16-yeard-old Ivy Creel plays Dorothy in the Renaissance High School production of Wizard of Oz. Photos by Ericson Calderon.
Winkies and talking apple trees are roaming the halls of Renaissance High School. Flying monkeys and representatives from the Lollipop Guild congregate outside the auditorium, their chatter denouncing any kind of division between good and evil. And, at least one mettle-challenged lion is on the prowl, sneaking up on unsuspecting bystanders, hoping to strike fear into their hearts.
Strange things are afoot at this small performing arts school, that’s for sure.
It’s production week, and the campus is throbbing with energy as the countdown to curtain-rise on the school’s production of the musical, Wizard of Oz, nears its end.
And, while Long Beach Poly prepares for a Friday night C.I.F. Southern Section showdown with Mission Viejo on the gridiron, the kids of Renaissance will shine on a different stage. Their completely student-run performance of the timeless L. Frank Baum classic opens at the Terrace Theatre Downtown at 7PM.
“We don’t have any football teams here so our productions are kind of like our football team or our basketball team,” said Susan Thrasher, the play’s director and a theatre teacher at Renaissance. “It’s what we do here. It really brings our small community together.”
The Terrace Theater seats over 3,000 people and provides a stage area that some cast members jokingly suggested could house several of their school’s auditoriums. The setting is a huge departure from the 825-person capacity Center Theater where Renaissance has traditionally performed its plays and musicals. Freshmen Jeremy Michaels, the Munchkin Mayor, admits that it may seem daunting but he’s ready for the challenge.
“It’s really cool getting to perform at the Terrace Theatre for my first play ever,” Michaels said. “I did come to this school for acting and performing in front of a lot of people.”
The long road to opening night began about ten weeks ago when auditions were held just three days after the semester started. Nearly 150 students tried out and were whittled down to a cast of 65 singing, dancing, flying citizens of Oz. Altogether, roughly 140 students will contribute to the production, from belting out the score from the orchestra pit to controlling the lighting and set design.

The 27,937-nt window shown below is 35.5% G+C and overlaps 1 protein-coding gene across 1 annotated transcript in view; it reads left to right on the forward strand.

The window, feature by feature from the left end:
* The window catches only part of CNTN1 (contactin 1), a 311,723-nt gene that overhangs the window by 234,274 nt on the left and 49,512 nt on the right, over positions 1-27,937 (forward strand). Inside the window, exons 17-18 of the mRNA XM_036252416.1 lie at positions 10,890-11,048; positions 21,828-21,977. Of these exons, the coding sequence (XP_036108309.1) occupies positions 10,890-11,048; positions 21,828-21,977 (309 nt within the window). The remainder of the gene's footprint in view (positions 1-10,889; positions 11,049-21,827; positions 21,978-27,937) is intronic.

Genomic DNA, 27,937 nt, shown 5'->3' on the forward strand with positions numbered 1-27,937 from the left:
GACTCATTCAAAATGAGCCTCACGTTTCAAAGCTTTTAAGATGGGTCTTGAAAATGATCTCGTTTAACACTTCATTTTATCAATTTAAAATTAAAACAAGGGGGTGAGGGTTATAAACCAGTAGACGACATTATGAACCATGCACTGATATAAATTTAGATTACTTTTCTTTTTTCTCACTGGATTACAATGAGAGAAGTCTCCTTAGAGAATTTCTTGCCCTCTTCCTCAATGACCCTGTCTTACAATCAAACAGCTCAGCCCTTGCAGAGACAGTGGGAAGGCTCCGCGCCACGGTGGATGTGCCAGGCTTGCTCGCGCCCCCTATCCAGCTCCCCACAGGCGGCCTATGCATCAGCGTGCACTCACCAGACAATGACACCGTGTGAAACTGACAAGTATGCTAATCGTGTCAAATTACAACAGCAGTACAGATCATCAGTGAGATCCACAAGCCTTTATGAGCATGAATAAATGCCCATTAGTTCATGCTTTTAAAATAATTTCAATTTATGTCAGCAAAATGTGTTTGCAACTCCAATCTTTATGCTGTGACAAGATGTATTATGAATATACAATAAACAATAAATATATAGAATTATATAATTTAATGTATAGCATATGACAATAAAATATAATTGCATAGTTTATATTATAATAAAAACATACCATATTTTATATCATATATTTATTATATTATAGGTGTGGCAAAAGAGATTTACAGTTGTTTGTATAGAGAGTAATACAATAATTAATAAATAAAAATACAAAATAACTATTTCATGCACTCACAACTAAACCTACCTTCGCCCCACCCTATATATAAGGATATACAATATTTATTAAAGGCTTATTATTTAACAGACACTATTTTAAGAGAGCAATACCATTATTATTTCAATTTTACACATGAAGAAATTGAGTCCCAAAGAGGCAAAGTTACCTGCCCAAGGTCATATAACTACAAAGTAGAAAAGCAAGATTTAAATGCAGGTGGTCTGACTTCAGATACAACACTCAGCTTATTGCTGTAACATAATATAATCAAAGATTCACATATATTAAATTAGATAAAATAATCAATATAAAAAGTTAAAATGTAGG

Zachary Ates, 17, and Ezekiel Bennett, 16, or “Z&Z Productions” as they prefer to be called, designed the massive Emerald City gate that will be used in the play. Though not typically behind the scenes, the two liked being recruited for set design duties and it has changed their perspective as actors.
“When I act on stage, I don’t really pay attention to the set,” Ates said. “It’s just a big piece of wood with something drawn on it. Now that I see how much work and effort goes into building something and painting something I really, really appreciate it.”
First time set building, though, pales in comparison to the path that Dorothy, the Wizard and other cast members will be asked to blaze. For the first time in school production history, actors will be utilizing a fly-rail system, making for a more authentic Kansas-tornado experience. Though the facilities at Renaissance haven’t allowed for practice flights, the fate of the monkeys and Wicked Witch shouldn’t be in question because a fly-technician that’s worked on over 90 Wizard of Oz performances will be supervising. Dorothy, played by 16-yeard-old Ivy Creel, is unfazed by the thought of soaring through the air.
“I’m excited because a lot of people don’t get this opportunity this young,” Creel said. “I had a dance teacher that told me she didn’t get to fly until she was 30. So I feel kind of honored.”
Creel, who along with the Scarecrow, Lion and Tin Man make up the “Fab-4”, says the need to portray genuine friendship on stage has created a close-knit family because of countless hours spent practicing lines together. The family ties are more literal between Creel and Toto, who’s played by her recently adopted Maltese-mix, Chiqui. The logistics of using a live animal have been navigated by hiding treats in Dorothy’s basket, but for the more technical scenes, Toto will give a way to a stunt double—a stuffed animal.
“For the most part, she’s a really good dog and she kind of just stays,” said Maria Dowell, the vocal music director, as she cradled Chiqui in her arms. “But our main concern is she might wander off stage when she’s not on the leash.”
Renaissance is becoming more and more of an anomaly as budget cuts have forced schools to abandon the arts. But, through the help of fundraisers and highly involved parents who help transport kids and even feed students at rehearsals, the school has continued to flourish since being established in 2004. The fact that students attend Renaissance strictly to take part in performing arts is something that Thrasher appreciates immensely.
“There’s not a day that goes by that I don’t recognize how lucky I am to work at Renaissance,” Thrasher said. “Being in a group of people who want to do this versus people who have to do it makes any job more exceptional.” Expectations vary from actor to actor and anticipation for Friday is growing, but the Wizard, played by 16-year-old William Ardelean, speaks for the entire cast with what he hopes the audience takes away from the finished product.
“I really want them to walk away and feel like they haven’t gone to a high school performance,“ Ardelean said. “I want them to see it and feel that it was a well rounded, enjoyable performance. I want them to come back and go, ‘Wow, that was good. I’d see it again.’”
Renaissance High School’s performance of Wizard of Oz will be at the Terrace Theatre, Friday November 16 at 7PM. Tickets are $25 for adults, $15 for students and $8 for children and can be purchased online through Ticketmaster.